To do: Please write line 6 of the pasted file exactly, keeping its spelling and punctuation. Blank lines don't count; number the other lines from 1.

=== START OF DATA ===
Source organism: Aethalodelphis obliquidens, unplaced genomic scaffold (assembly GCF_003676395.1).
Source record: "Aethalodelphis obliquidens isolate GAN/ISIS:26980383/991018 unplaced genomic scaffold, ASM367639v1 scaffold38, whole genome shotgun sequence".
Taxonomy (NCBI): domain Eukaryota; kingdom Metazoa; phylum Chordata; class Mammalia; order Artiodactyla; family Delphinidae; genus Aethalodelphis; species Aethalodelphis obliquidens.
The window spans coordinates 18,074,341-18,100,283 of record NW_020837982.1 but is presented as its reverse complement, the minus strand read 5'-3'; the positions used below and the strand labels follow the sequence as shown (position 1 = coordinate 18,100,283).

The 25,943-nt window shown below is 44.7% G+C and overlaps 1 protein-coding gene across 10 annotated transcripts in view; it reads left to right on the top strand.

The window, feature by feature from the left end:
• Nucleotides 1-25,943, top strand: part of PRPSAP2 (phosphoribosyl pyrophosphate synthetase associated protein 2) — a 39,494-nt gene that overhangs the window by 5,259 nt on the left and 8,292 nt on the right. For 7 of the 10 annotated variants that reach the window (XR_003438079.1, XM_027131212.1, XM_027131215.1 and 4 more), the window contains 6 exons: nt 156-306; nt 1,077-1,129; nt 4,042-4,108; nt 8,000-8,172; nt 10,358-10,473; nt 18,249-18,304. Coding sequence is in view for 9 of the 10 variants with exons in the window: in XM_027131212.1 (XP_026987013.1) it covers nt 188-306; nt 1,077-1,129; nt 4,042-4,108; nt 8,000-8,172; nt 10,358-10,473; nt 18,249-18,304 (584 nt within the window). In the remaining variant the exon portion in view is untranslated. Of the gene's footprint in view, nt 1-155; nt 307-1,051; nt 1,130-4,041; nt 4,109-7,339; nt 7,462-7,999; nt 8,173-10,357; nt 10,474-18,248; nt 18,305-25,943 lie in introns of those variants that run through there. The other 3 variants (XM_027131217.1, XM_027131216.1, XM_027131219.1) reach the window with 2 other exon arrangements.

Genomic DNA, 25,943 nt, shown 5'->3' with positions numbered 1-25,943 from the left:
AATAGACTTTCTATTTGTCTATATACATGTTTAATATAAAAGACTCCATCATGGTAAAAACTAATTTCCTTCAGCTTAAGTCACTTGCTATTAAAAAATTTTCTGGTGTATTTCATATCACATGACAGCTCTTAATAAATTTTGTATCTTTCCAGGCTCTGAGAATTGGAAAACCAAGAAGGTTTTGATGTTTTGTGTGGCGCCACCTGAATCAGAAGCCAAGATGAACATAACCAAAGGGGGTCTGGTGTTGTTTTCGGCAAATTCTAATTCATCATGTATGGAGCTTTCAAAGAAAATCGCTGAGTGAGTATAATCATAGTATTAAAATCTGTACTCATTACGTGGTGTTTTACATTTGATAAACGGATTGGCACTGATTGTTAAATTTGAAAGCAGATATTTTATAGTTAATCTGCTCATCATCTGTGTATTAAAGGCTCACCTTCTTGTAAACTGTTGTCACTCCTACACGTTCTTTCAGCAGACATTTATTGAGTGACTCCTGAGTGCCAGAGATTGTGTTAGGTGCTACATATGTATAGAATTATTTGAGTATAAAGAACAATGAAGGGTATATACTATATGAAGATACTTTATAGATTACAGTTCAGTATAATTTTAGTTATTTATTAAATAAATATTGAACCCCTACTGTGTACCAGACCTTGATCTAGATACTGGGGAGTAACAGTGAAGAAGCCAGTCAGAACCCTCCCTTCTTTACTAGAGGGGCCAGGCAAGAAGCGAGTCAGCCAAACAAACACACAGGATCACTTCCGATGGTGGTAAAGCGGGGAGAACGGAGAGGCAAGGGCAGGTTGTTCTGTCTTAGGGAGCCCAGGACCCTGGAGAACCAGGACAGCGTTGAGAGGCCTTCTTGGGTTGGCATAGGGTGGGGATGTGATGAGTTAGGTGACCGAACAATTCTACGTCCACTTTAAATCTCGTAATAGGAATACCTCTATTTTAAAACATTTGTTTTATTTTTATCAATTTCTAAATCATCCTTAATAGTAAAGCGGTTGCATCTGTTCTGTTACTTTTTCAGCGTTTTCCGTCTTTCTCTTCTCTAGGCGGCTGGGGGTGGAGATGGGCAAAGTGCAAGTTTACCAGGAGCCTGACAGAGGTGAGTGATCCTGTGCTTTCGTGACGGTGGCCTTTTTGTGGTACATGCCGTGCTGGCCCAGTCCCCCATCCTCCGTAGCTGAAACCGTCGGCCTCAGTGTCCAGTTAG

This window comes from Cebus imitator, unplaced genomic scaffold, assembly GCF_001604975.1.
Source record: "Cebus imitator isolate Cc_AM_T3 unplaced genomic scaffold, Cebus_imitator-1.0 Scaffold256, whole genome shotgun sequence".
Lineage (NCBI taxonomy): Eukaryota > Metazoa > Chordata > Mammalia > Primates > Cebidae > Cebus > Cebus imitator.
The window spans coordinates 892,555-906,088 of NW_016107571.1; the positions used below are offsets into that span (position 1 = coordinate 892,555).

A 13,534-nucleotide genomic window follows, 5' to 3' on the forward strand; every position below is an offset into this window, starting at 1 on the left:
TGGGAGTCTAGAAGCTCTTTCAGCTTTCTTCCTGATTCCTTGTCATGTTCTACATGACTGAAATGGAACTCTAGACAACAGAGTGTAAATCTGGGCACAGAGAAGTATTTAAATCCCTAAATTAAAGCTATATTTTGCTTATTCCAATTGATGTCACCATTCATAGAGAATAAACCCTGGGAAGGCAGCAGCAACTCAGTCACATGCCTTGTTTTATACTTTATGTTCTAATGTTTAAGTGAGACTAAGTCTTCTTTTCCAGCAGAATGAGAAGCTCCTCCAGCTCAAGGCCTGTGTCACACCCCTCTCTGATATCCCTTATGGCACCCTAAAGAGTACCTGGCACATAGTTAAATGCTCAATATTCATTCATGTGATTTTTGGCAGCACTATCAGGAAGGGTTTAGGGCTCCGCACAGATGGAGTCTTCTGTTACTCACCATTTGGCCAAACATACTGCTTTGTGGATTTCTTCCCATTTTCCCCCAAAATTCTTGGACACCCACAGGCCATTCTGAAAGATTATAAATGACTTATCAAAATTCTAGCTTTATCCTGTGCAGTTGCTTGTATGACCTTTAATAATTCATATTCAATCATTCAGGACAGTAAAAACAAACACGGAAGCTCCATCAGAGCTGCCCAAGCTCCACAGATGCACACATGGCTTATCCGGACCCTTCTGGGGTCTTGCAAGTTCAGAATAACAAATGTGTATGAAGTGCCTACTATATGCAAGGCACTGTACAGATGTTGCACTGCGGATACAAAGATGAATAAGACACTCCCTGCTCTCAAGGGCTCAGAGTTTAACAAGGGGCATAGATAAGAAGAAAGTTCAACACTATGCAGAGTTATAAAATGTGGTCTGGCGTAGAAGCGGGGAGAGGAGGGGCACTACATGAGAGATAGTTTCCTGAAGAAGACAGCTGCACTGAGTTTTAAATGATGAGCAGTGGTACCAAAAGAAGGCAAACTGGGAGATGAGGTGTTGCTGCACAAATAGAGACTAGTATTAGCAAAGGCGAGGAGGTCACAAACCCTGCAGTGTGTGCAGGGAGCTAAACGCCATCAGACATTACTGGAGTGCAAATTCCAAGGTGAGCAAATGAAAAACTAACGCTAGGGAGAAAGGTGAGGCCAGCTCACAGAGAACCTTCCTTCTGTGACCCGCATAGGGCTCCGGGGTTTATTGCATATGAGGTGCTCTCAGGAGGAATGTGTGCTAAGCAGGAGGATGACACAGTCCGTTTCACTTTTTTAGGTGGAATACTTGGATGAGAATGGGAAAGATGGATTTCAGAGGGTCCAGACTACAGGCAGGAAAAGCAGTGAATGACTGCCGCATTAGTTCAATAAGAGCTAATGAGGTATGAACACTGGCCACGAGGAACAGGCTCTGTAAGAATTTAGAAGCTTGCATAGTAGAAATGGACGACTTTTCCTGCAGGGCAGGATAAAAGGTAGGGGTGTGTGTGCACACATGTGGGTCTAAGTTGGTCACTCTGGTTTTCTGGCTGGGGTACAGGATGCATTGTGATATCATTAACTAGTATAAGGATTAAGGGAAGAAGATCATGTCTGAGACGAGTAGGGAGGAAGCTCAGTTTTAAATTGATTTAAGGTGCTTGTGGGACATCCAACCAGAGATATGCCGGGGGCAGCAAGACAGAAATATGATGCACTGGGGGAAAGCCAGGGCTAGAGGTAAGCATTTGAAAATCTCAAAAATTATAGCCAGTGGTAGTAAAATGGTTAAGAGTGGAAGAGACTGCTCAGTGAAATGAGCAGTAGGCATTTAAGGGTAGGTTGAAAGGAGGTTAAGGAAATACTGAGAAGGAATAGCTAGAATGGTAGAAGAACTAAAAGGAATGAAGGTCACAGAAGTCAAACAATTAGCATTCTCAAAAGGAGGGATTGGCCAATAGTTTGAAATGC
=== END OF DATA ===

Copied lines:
The window, feature by feature from the left end: